Planet in peril

Robert Hunziker
Thursday, Nov 24, 2022

A new study finds Greenland’s ice sheet thinning much further into the ice sheet core than previously thought, 100 miles inland.

The implications are extremely concerning and far-reaching especially for sea level rise. It is a significant development that will prompt climate scientists to recalculate global warming’s impact.

In that regard, some facts are worth repeating. Here’s one that cannot be told often enough because of the gravity of its implications for the 130 coastal cities of the world each with over one million residents: During the 1990s Greenland and Antarctica combined lost 81 billion tons of ice mass per year on average. A decade later, during the decade of the 2010s, the ice mass loss increased 6-fold to 475 billion tons per year on average.

It should be noted that it takes billions upon billions of tons of melted ice to move sea levels appreciably up, which does give some pause to any immediacy of cities overrun by gushing water. Yet, what if 475 billion tons per year becomes much more than that?

Additionally, rehashing one more relevant stat, according to John Englander, the sea level expert par excellence: “If we only melt 5 per cent of global glacial ice, it’s 10 feet of sea level rise.” But, how long does it take to melt 5 per cent? Nobody knows for sure, but it’s most likely well beyond 2100. What about only 2 per cent? Again, nobody knows.

By now readers of articles like ‘Greenland is Worse Than Ever, Much Worse’ must be getting accustomed to negative reports of climate change getting worse over time. In fact, relentlessly year-by-year it gets worse, never better. It’s like a terminally ill cancer patient knowing what to expect: Every checkup gets worse. Greenland just got an eye-opener!

There’s a good reason for why climate change continually gets worse. It’s failure by the leaders of the world to react to years and years and years of climate scientists’ warnings, starting in the 1980s with Dr James Hansen formerly Director of the NASA Goddard Institute for Space Studies: ‘Global Warming Has Begun, Expert Tells Senate’ splashed onto the front page of The New York Times d/d June 24, 1988.

The needle to fix the climate change imbroglio has not budged since well before Dr Hansen’s speech to the US Senate. Fossil fuels still account for 80-90 per cent of energy use, same as 50 years ago! Moreover, according to the International Energy Agency (IEA) fossil fuel companies plan on $1.5T spending for new production. That’s a lot of future CO2. And, in certain quarters, coal is picking up steam again. These are the direct sources of CO2 spewing into the atmosphere, prompting a big question for the 21st century: What’s gonna stop the onset of runaway global warming?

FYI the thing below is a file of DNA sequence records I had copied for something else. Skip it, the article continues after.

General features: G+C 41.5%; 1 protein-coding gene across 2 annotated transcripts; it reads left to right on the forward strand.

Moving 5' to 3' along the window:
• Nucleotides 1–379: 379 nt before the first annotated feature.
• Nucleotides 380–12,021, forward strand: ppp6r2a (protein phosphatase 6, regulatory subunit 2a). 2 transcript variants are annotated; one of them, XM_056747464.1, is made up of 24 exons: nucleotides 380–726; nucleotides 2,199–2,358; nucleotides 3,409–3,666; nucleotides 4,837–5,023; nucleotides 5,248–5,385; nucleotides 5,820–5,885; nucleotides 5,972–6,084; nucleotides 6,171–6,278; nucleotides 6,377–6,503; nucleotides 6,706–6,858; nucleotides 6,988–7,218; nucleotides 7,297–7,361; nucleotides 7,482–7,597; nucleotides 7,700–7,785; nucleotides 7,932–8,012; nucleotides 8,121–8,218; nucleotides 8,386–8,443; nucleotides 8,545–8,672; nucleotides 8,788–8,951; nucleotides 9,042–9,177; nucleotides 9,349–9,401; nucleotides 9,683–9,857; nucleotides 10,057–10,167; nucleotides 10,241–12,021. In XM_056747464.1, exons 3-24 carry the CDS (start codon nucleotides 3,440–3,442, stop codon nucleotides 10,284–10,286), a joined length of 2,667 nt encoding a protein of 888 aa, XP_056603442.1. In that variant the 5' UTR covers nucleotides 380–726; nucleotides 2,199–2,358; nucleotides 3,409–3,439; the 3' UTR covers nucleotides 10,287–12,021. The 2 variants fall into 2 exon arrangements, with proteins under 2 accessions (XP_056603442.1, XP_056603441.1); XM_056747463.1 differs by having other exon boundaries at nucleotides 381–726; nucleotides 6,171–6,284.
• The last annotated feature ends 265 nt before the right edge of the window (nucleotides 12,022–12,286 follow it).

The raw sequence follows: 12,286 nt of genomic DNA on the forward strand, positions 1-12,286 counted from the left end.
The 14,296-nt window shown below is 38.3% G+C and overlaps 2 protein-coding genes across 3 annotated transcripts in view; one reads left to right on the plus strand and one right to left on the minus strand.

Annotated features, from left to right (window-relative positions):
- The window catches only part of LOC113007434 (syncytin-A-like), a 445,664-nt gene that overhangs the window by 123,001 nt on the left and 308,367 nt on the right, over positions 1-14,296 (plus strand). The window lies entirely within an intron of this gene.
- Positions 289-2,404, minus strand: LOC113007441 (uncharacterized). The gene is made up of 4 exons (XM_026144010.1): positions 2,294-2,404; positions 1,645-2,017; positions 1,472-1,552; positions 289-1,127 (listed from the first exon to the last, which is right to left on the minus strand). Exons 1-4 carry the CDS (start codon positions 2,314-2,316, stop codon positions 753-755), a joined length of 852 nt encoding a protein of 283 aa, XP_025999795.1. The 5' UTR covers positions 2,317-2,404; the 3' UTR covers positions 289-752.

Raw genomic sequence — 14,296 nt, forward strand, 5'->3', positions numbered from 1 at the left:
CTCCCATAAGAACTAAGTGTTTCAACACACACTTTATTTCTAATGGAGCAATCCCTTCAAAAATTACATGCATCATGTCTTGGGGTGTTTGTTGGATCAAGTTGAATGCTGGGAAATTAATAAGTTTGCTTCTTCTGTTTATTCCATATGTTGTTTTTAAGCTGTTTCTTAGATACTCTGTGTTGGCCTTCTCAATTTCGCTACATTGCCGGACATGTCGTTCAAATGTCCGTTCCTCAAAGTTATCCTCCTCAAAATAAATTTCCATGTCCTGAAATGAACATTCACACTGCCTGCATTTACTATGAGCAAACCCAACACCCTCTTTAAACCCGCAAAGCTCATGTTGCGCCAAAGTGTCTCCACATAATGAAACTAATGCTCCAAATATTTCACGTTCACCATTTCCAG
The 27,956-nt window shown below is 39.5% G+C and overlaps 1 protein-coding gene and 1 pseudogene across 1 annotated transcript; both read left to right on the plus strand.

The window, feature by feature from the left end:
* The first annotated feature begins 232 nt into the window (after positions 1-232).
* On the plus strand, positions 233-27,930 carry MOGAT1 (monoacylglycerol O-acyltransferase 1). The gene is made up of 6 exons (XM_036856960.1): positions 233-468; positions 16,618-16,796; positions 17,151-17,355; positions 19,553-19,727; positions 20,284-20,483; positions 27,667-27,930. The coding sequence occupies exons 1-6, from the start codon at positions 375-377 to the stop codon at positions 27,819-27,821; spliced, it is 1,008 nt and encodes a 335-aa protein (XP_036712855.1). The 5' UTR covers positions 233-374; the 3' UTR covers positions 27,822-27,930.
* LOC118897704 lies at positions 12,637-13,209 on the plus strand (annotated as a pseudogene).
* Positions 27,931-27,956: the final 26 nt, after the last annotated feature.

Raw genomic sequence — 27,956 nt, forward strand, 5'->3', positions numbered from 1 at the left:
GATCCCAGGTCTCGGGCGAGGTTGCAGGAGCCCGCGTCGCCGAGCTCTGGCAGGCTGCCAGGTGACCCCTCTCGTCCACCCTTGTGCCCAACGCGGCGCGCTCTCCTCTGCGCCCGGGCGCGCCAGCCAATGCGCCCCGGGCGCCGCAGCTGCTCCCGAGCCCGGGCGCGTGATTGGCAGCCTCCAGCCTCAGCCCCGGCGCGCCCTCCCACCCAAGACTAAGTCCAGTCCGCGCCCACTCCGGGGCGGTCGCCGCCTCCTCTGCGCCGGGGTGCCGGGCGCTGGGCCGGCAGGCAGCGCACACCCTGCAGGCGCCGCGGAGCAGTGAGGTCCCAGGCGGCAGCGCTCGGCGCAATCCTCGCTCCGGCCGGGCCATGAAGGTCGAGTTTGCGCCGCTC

As it happens, new studies bring new insight to prior studies. For example, previous studies of the Greenland ice sheet studied the edges of Greenland to look at active melting. Whereas, this new Khan study is drawn further inland, more than 100 miles inland, discovering thinning ice never before seen.

“What they found was alarming: thinning from Greenland’s coast stretched back 200 to 300 kilometers (125 to 185 miles)… what we see happening at the front reaches far back into the heart of the ice sheet, said Shfaqat Abbas Khan in a press release about the study, published in Nature…. the new model really captures what’s going on inland, the old ones do not… you end up with a completely different mass change, or sea level projection.”

The principal area studied, known as the Northeast Greenland Ice Stream (NEGIS) covers approximately 12 per cent of the ice sheet. The thinning is estimated to add 13.5 to 15.5 mm to sea levels over time, which is equivalent to the contribution of the past 50 years. More to the point, according to the scientists: “The NEGIS could lose six times more ice than existing climate models estimate.” Thus, it’s getting worse, much worse, six-times worse than previous studies. 6xs is really a lot, off the charts.

Warm ocean currents that absorb over 90 per cent of planet heat cause the inland disturbances. In 2012 the floating extension of NEGIS collapsed, an event that accelerated ice flow and triggered rapid ice thinning, spreading upstream by over 100 miles: One has to wonder if the integrity of the entire ice sheet is more compromised than ever before?

An article in commented on the new finding: “Greenland’s largest ice sheet is thawing at a much higher rate than expected, a new study has revealed, suggesting it will add six times more water to the rising sea levels than previously thought. And the trend may not be limited to Greenland, scientists worry.”

Repeating that prior statement “And the trend may not be limited to Greenland, scientists worry.”

Probably points a finger at Antarctica, where recent research has identified similar warm underwater currents eroding the base of ice sheets, for example, Thwaites glacier West Antarctica, the widest glacier on the planet: Under the ice the geological structure of Thwaites is “a recipe for disaster.”

Excerpted: ‘Greenland is Worse Than Ever, Much Worse’.